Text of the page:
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Living through a book

When my friend Jennie handed me a book, I thought it was just another book to read. But I was wrong, it was much more.

      Doctor Woman of the Cumberland is an autobiography by May Cravath Wharton, M. D.  Beginning in 1917, Dr. May practiced medicine in and around Pleasant Hill, Tennessee, for 40 years.  She grew up in the upper Midwest, taught at the University of North Dakota, and studied medicine at the University of Michigan.  When she was in her mid-30s she thought she was settled for life; her private practice in Atlanta, Georgia, was in her words, “vigorous and growing.”

      May met Edwin Wharton, and they married after a short courtship.  They moved to Cleveland, Ohio, where he was head of a missionary project and she was a resident physician.  Edwin was called to several churches; eventually they settled in a small New Hampshire community.  Then a call came for Edwin to be principal of Pleasant Hill Academy and a teaching job was offered to May. At age 45, Dr. May left what she considered a “good thing” to move to rural Tennessee.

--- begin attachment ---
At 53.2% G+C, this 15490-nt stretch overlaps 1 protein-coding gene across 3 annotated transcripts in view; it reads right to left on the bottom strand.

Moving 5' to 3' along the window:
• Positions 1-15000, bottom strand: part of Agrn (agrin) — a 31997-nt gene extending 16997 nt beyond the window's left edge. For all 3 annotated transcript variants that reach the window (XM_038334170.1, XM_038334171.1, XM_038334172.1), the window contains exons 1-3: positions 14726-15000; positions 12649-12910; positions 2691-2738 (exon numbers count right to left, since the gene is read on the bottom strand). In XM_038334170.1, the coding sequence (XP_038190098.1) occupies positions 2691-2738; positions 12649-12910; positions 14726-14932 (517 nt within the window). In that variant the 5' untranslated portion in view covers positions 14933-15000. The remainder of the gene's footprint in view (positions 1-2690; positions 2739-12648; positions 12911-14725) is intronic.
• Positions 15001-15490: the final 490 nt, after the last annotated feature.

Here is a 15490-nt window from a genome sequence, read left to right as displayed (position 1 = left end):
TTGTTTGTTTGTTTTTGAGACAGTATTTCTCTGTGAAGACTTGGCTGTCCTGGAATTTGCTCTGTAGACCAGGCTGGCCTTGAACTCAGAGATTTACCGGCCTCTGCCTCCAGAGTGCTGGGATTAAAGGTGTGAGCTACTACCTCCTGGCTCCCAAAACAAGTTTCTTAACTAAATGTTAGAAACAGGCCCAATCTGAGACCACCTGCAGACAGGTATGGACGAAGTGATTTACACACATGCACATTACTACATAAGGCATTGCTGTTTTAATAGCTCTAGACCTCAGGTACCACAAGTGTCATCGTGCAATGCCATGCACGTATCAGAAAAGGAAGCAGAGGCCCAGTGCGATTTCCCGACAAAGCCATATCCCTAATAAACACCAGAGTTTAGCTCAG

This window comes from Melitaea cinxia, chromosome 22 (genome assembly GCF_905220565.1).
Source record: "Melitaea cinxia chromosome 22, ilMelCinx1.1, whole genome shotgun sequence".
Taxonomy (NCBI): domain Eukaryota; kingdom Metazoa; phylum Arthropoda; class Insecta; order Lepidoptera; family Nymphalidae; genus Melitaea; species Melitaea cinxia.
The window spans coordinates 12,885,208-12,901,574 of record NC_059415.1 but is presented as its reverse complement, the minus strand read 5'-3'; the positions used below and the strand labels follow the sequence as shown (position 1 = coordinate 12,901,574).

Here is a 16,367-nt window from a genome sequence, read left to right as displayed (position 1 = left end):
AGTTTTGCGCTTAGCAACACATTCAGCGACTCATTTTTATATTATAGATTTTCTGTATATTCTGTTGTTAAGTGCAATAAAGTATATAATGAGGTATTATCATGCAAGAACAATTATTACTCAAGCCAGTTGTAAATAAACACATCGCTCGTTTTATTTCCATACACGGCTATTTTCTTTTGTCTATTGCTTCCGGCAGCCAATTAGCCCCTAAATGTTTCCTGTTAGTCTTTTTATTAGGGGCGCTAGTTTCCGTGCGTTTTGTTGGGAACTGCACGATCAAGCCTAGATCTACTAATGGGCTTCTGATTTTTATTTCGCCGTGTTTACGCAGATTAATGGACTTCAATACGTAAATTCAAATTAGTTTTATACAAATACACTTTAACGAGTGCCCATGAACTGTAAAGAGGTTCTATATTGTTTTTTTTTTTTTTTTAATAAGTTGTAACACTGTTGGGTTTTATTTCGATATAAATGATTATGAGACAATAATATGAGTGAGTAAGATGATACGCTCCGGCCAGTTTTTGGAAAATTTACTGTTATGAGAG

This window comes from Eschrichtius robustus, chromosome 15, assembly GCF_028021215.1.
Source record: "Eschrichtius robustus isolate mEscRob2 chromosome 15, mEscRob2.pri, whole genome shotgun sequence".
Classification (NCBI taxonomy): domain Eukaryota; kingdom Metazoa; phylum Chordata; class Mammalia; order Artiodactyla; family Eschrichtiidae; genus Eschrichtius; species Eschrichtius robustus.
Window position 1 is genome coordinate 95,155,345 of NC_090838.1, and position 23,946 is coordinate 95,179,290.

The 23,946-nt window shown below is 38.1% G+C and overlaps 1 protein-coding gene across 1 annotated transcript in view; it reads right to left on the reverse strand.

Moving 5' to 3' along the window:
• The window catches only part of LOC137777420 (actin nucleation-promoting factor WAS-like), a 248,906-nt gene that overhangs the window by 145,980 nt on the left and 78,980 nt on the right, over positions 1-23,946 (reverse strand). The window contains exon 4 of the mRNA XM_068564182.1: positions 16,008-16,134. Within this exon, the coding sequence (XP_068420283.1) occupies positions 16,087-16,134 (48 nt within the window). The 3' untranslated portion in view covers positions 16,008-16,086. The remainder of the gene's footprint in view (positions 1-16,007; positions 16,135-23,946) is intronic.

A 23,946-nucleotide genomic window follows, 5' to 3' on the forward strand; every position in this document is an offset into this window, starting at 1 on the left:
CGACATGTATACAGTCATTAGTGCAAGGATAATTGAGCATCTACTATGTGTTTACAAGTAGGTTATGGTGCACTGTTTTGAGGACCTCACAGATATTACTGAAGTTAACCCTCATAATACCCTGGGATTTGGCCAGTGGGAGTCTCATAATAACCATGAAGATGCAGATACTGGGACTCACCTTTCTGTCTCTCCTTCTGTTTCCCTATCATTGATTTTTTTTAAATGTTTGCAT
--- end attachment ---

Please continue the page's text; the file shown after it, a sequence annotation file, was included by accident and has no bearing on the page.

The book opens with her arrival at the Crossville train station and her description of riding in the backseat of an ancient Ford.  Dr. May wasn’t readily accepted as a doctor.  Patient and willing to adapt, she was finally called on to doctor all people, many of whom had never received medical care.  In 1920, her husband died, and the people of Pleasant Hill convinced Dr. May to stay.  She travelled by horse and car to care for patients in their homes, and she campaigned for a hospital. 

      In 1937, a house for tuberculosis patients opened, and a visitor remarked that Dr. May’s dream had come true.  She responded, “A dream has no dimensions.”  With the help of many, her work eventually led to a retirement village and a hospital.  Dr. May left a strong legacy of good health care.

         I lived this book.  Although Dr. May was born about twenty years before my grandparents, her experiences were glimpses of my grandparents’ lives. I saw Papa riding horseback through the hills and hollows of Pickett County when Dr. May crossed treacherous paths in Cumberland County.  In the 1950s as I rode with Papa in his pick-up truck, he talked about the good paved roads, unlike the muddy, slick roads he dove on in his Model T.  Dr. May described the roads’ deep ruts and how cars slid backwards on slopes.

      I felt the rope as a metal cylinder dropped into a well when I drew water to fill an aluminum bucket at Granny’s old homeplace.  I saw an elementary school classmate when I read about Dr. May caring for children who needed a good scrubbing and head washing.             Dr. May’s determination, persistence, and team efforts led to success. I don’t know why I’ve never read this book before, but I’ll read it again.  I connected with Dr. May’s story in many ways, and she reminded that anything worth having is worth working for.


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